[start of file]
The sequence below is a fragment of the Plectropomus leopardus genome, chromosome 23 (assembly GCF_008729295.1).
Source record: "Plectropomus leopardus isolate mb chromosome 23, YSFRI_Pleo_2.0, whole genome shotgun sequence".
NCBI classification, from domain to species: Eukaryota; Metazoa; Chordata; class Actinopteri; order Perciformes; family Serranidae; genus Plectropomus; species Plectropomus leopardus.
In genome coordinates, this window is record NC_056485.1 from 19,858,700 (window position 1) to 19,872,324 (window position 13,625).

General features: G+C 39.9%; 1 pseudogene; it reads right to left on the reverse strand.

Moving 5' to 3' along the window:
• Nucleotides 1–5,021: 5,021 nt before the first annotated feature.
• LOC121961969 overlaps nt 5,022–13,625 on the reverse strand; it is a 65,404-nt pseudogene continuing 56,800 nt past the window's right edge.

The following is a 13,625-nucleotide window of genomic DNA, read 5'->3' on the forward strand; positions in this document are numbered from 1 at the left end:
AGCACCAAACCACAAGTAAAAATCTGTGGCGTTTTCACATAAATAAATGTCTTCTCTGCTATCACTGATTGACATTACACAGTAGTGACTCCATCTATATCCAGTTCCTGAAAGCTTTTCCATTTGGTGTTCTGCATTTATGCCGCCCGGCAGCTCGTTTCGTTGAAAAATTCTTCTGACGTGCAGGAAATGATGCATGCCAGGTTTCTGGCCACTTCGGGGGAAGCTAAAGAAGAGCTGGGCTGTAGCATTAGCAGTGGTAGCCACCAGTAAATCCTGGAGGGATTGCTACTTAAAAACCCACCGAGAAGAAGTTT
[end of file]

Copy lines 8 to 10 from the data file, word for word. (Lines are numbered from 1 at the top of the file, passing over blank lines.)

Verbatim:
• LOC121961969 overlaps nt 5,022–13,625 on the reverse strand; it is a 65,404-nt pseudogene continuing 56,800 nt past the window's right edge.

The following is a 13,625-nucleotide window of genomic DNA, read 5'->3' on the forward strand; positions in this document are numbered from 1 at the left end:
AGCACCAAACCACAAGTAAAAATCTGTGGCGTTTTCACATAAATAAATGTCTTCTCTGCTATCACTGATTGACATTACACAGTAGTGACTCCATCTATATCCAGTTCCTGAAAGCTTTTCCATTTGGTGTTCTGCATTTATGCCGCCCGGCAGCTCGTTTCGTTGAAAAATTCTTCTGACGTGCAGGAAATGATGCATGCCAGGTTTCTGGCCACTTCGGGGGAAGCTAAAGAAGAGCTGGGCTGTAGCATTAGCAGTGGTAGCCACCAGTAAATCCTGGAGGGATTGCTACTTAAAAACCCACCGAGAAGAAGTTT